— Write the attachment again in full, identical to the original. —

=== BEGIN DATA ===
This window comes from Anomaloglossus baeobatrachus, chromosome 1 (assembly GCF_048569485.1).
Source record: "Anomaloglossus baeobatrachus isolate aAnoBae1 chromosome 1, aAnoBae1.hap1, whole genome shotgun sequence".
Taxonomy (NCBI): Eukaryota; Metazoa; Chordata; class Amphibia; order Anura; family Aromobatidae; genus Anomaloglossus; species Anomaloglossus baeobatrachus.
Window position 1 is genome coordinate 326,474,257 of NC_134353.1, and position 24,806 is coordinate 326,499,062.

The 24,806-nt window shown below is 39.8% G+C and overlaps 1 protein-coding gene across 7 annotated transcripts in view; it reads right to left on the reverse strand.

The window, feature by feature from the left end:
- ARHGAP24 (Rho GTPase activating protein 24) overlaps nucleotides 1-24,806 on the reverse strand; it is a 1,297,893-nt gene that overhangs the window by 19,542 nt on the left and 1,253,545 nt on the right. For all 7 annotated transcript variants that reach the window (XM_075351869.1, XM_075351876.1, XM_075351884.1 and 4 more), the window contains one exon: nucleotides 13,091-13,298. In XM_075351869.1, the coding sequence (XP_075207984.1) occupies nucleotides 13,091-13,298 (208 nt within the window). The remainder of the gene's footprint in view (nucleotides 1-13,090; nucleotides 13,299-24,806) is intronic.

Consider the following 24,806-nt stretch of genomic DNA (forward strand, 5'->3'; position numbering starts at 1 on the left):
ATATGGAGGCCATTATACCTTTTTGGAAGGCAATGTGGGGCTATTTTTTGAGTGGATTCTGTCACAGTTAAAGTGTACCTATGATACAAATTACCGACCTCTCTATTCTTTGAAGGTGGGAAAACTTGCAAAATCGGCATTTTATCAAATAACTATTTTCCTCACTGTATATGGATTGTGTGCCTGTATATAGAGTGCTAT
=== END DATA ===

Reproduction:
This window comes from Anomaloglossus baeobatrachus, chromosome 1 (assembly GCF_048569485.1).
Source record: "Anomaloglossus baeobatrachus isolate aAnoBae1 chromosome 1, aAnoBae1.hap1, whole genome shotgun sequence".
Taxonomy (NCBI): Eukaryota; Metazoa; Chordata; class Amphibia; order Anura; family Aromobatidae; genus Anomaloglossus; species Anomaloglossus baeobatrachus.
Window position 1 is genome coordinate 326,474,257 of NC_134353.1, and position 24,806 is coordinate 326,499,062.

The 24,806-nt window shown below is 39.8% G+C and overlaps 1 protein-coding gene across 7 annotated transcripts in view; it reads right to left on the reverse strand.

The window, feature by feature from the left end:
- ARHGAP24 (Rho GTPase activating protein 24) overlaps nucleotides 1-24,806 on the reverse strand; it is a 1,297,893-nt gene that overhangs the window by 19,542 nt on the left and 1,253,545 nt on the right. For all 7 annotated transcript variants that reach the window (XM_075351869.1, XM_075351876.1, XM_075351884.1 and 4 more), the window contains one exon: nucleotides 13,091-13,298. In XM_075351869.1, the coding sequence (XP_075207984.1) occupies nucleotides 13,091-13,298 (208 nt within the window). The remainder of the gene's footprint in view (nucleotides 1-13,090; nucleotides 13,299-24,806) is intronic.

Consider the following 24,806-nt stretch of genomic DNA (forward strand, 5'->3'; position numbering starts at 1 on the left):
ATATGGAGGCCATTATACCTTTTTGGAAGGCAATGTGGGGCTATTTTTTGAGTGGATTCTGTCACAGTTAAAGTGTACCTATGATACAAATTACCGACCTCTCTATTCTTTGAAGGTGGGAAAACTTGCAAAATCGGCATTTTATCAAATAACTATTTTCCTCACTGTATATGGATTGTGTGCCTGTATATAGAGTGCTAT